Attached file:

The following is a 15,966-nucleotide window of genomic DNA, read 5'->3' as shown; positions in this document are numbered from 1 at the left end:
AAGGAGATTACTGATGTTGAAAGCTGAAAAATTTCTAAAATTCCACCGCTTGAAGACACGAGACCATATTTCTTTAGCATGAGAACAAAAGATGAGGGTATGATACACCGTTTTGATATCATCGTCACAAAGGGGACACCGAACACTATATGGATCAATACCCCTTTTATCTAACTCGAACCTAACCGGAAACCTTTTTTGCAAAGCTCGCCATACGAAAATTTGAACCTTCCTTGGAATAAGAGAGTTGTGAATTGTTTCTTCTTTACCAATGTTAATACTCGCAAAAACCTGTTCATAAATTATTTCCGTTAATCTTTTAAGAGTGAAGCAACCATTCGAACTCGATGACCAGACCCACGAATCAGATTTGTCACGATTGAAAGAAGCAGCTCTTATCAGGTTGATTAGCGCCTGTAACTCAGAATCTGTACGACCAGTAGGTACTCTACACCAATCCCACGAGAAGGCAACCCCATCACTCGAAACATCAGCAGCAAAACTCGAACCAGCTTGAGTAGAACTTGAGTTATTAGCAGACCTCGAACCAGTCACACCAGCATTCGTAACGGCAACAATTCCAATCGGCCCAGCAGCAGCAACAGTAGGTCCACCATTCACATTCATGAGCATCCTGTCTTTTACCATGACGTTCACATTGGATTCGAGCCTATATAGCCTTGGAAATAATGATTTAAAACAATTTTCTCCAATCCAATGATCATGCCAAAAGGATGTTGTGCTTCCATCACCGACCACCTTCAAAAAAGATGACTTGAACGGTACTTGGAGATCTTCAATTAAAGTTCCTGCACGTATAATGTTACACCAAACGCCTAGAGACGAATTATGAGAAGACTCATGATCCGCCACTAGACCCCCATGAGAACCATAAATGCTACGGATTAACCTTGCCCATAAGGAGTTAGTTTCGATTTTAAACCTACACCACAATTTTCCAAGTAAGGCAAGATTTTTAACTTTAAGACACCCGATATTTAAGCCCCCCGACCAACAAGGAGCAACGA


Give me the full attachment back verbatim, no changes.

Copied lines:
The following is a 15,966-nucleotide window of genomic DNA, read 5'->3' as shown; positions in this document are numbered from 1 at the left end:
AAGGAGATTACTGATGTTGAAAGCTGAAAAATTTCTAAAATTCCACCGCTTGAAGACACGAGACCATATTTCTTTAGCATGAGAACAAAAGATGAGGGTATGATACACCGTTTTGATATCATCGTCACAAAGGGGACACCGAACACTATATGGATCAATACCCCTTTTATCTAACTCGAACCTAACCGGAAACCTTTTTTGCAAAGCTCGCCATACGAAAATTTGAACCTTCCTTGGAATAAGAGAGTTGTGAATTGTTTCTTCTTTACCAATGTTAATACTCGCAAAAACCTGTTCATAAATTATTTCCGTTAATCTTTTAAGAGTGAAGCAACCATTCGAACTCGATGACCAGACCCACGAATCAGATTTGTCACGATTGAAAGAAGCAGCTCTTATCAGGTTGATTAGCGCCTGTAACTCAGAATCTGTACGACCAGTAGGTACTCTACACCAATCCCACGAGAAGGCAACCCCATCACTCGAAACATCAGCAGCAAAACTCGAACCAGCTTGAGTAGAACTTGAGTTATTAGCAGACCTCGAACCAGTCACACCAGCATTCGTAACGGCAACAATTCCAATCGGCCCAGCAGCAGCAACAGTAGGTCCACCATTCACATTCATGAGCATCCTGTCTTTTACCATGACGTTCACATTGGATTCGAGCCTATATAGCCTTGGAAATAATGATTTAAAACAATTTTCTCCAATCCAATGATCATGCCAAAAGGATGTTGTGCTTCCATCACCGACCACCTTCAAAAAAGATGACTTGAACGGTACTTGGAGATCTTCAATTAAAGTTCCTGCACGTATAATGTTACACCAAACGCCTAGAGACGAATTATGAGAAGACTCATGATCCGCCACTAGACCCCCATGAGAACCATAAATGCTACGGATTAACCTTGCCCATAAGGAGTTAGTTTCGATTTTAAACCTACACCACAATTTTCCAAGTAAGGCAAGATTTTTAACTTTAAGACACCCGATATTTAAGCCCCCCGACCAACAAGGAGCAACGA